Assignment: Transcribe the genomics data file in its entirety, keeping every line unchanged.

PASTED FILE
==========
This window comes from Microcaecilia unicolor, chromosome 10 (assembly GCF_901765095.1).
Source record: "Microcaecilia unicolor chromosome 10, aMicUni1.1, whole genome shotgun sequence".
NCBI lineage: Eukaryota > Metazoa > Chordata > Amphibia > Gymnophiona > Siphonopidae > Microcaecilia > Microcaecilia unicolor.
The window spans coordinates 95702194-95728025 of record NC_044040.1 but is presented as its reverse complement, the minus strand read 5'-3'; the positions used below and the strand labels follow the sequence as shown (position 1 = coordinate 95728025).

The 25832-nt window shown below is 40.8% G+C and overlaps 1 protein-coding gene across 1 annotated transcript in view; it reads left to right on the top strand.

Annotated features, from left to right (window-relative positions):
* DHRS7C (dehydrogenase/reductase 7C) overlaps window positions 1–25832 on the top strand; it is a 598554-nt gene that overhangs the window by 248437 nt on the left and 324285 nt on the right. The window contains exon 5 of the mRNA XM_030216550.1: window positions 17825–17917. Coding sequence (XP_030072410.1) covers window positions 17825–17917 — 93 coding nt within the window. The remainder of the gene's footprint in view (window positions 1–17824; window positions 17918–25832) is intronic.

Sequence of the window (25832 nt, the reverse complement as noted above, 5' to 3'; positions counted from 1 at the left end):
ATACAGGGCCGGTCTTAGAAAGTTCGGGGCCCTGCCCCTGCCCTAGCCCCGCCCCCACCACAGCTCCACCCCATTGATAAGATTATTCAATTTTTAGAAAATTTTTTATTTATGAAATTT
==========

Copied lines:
This window comes from Microcaecilia unicolor, chromosome 10 (assembly GCF_901765095.1).
Source record: "Microcaecilia unicolor chromosome 10, aMicUni1.1, whole genome shotgun sequence".
NCBI lineage: Eukaryota > Metazoa > Chordata > Amphibia > Gymnophiona > Siphonopidae > Microcaecilia > Microcaecilia unicolor.
The window spans coordinates 95702194-95728025 of record NC_044040.1 but is presented as its reverse complement, the minus strand read 5'-3'; the positions used below and the strand labels follow the sequence as shown (position 1 = coordinate 95728025).

The 25832-nt window shown below is 40.8% G+C and overlaps 1 protein-coding gene across 1 annotated transcript in view; it reads left to right on the top strand.

Annotated features, from left to right (window-relative positions):
* DHRS7C (dehydrogenase/reductase 7C) overlaps window positions 1–25832 on the top strand; it is a 598554-nt gene that overhangs the window by 248437 nt on the left and 324285 nt on the right. The window contains exon 5 of the mRNA XM_030216550.1: window positions 17825–17917. Coding sequence (XP_030072410.1) covers window positions 17825–17917 — 93 coding nt within the window. The remainder of the gene's footprint in view (window positions 1–17824; window positions 17918–25832) is intronic.

Sequence of the window (25832 nt, the reverse complement as noted above, 5' to 3'; positions counted from 1 at the left end):
ATACAGGGCCGGTCTTAGAAAGTTCGGGGCCCTGCCCCTGCCCTAGCCCCGCCCCCACCACAGCTCCACCCCATTGATAAGATTATTCAATTTTTAGAAAATTTTTTATTTATGAAATTT